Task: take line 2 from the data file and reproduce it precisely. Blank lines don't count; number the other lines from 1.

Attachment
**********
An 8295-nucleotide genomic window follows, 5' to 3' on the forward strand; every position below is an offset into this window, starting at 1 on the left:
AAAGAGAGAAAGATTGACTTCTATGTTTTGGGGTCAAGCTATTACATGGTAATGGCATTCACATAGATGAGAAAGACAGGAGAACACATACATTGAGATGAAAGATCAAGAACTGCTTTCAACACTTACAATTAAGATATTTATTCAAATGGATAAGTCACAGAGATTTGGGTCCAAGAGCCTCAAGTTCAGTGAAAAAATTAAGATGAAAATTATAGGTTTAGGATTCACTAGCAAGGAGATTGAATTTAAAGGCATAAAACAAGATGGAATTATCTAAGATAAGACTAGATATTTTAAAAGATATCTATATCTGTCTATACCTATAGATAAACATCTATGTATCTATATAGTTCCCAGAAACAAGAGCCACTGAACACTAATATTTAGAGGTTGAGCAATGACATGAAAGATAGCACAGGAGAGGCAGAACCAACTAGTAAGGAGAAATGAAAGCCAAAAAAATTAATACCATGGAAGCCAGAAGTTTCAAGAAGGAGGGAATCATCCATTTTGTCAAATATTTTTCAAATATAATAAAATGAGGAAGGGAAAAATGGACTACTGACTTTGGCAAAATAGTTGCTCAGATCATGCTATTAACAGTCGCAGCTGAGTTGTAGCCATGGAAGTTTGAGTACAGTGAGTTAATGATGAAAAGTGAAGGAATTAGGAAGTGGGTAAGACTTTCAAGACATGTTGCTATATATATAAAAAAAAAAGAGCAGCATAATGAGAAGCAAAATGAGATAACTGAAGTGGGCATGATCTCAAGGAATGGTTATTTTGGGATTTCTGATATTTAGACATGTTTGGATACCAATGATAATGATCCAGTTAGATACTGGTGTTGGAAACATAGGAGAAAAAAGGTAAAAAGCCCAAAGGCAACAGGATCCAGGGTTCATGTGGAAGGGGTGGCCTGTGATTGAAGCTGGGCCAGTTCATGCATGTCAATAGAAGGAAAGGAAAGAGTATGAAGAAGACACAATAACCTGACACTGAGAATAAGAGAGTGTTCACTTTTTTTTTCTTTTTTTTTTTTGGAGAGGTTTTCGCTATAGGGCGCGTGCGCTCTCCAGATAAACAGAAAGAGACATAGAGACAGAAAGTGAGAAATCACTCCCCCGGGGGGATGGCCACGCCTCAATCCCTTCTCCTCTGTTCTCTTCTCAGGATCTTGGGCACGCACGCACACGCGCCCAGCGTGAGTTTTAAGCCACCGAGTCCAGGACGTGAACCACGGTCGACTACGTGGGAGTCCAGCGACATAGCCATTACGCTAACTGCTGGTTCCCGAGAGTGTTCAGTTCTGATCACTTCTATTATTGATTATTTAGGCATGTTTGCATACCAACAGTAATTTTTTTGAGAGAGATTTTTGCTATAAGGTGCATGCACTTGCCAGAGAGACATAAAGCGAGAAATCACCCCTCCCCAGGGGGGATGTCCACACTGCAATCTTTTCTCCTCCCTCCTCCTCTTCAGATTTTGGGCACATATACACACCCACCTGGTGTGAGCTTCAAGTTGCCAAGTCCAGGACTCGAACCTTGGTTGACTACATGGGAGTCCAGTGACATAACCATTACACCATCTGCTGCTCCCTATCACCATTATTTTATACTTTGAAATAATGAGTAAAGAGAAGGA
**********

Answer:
AAAGAGAGAAAGATTGACTTCTATGTTTTGGGGTCAAGCTATTACATGGTAATGGCATTCACATAGATGAGAAAGACAGGAGAACACATACATTGAGATGAAAGATCAAGAACTGCTTTCAACACTTACAATTAAGATATTTATTCAAATGGATAAGTCACAGAGATTTGGGTCCAAGAGCCTCAAGTTCAGTGAAAAAATTAAGATGAAAATTATAGGTTTAGGATTCACTAGCAAGGAGATTGAATTTAAAGGCATAAAACAAGATGGAATTATCTAAGATAAGACTAGATATTTTAAAAGATATCTATATCTGTCTATACCTATAGATAAACATCTATGTATCTATATAGTTCCCAGAAACAAGAGCCACTGAACACTAATATTTAGAGGTTGAGCAATGACATGAAAGATAGCACAGGAGAGGCAGAACCAACTAGTAAGGAGAAATGAAAGCCAAAAAAATTAATACCATGGAAGCCAGAAGTTTCAAGAAGGAGGGAATCATCCATTTTGTCAAATATTTTTCAAATATAATAAAATGAGGAAGGGAAAAATGGACTACTGACTTTGGCAAAATAGTTGCTCAGATCATGCTATTAACAGTCGCAGCTGAGTTGTAGCCATGGAAGTTTGAGTACAGTGAGTTAATGATGAAAAGTGAAGGAATTAGGAAGTGGGTAAGACTTTCAAGACATGTTGCTATATATATAAAAAAAAAAGAGCAGCATAATGAGAAGCAAAATGAGATAACTGAAGTGGGCATGATCTCAAGGAATGGTTATTTTGGGATTTCTGATATTTAGACATGTTTGGATACCAATGATAATGATCCAGTTAGATACTGGTGTTGGAAACATAGGAGAAAAAAGGTAAAAAGCCCAAAGGCAACAGGATCCAGGGTTCATGTGGAAGGGGTGGCCTGTGATTGAAGCTGGGCCAGTTCATGCATGTCAATAGAAGGAAAGGAAAGAGTATGAAGAAGACACAATAACCTGACACTGAGAATAAGAGAGTGTTCACTTTTTTTTTCTTTTTTTTTTTTGGAGAGGTTTTCGCTATAGGGCGCGTGCGCTCTCCAGATAAACAGAAAGAGACATAGAGACAGAAAGTGAGAAATCACTCCCCCGGGGGGATGGCCACGCCTCAATCCCTTCTCCTCTGTTCTCTTCTCAGGATCTTGGGCACGCACGCACACGCGCCCAGCGTGAGTTTTAAGCCACCGAGTCCAGGACGTGAACCACGGTCGACTACGTGGGAGTCCAGCGACATAGCCATTACGCTAACTGCTGGTTCCCGAGAGTGTTCAGTTCTGATCACTTCTATTATTGATTATTTAGGCATGTTTGCATACCAACAGTAATTTTTTTGAGAGAGATTTTTGCTATAAGGTGCATGCACTTGCCAGAGAGACATAAAGCGAGAAATCACCCCTCCCCAGGGGGGATGTCCACACTGCAATCTTTTCTCCTCCCTCCTCCTCTTCAGATTTTGGGCACATATACACACCCACCTGGTGTGAGCTTCAAGTTGCCAAGTCCAGGACTCGAACCTTGGTTGACTACATGGGAGTCCAGTGACATAACCATTACACCATCTGCTGCTCCCTATCACCATTATTTTATACTTTGAAATAATGAGTAAAGAGAAGGA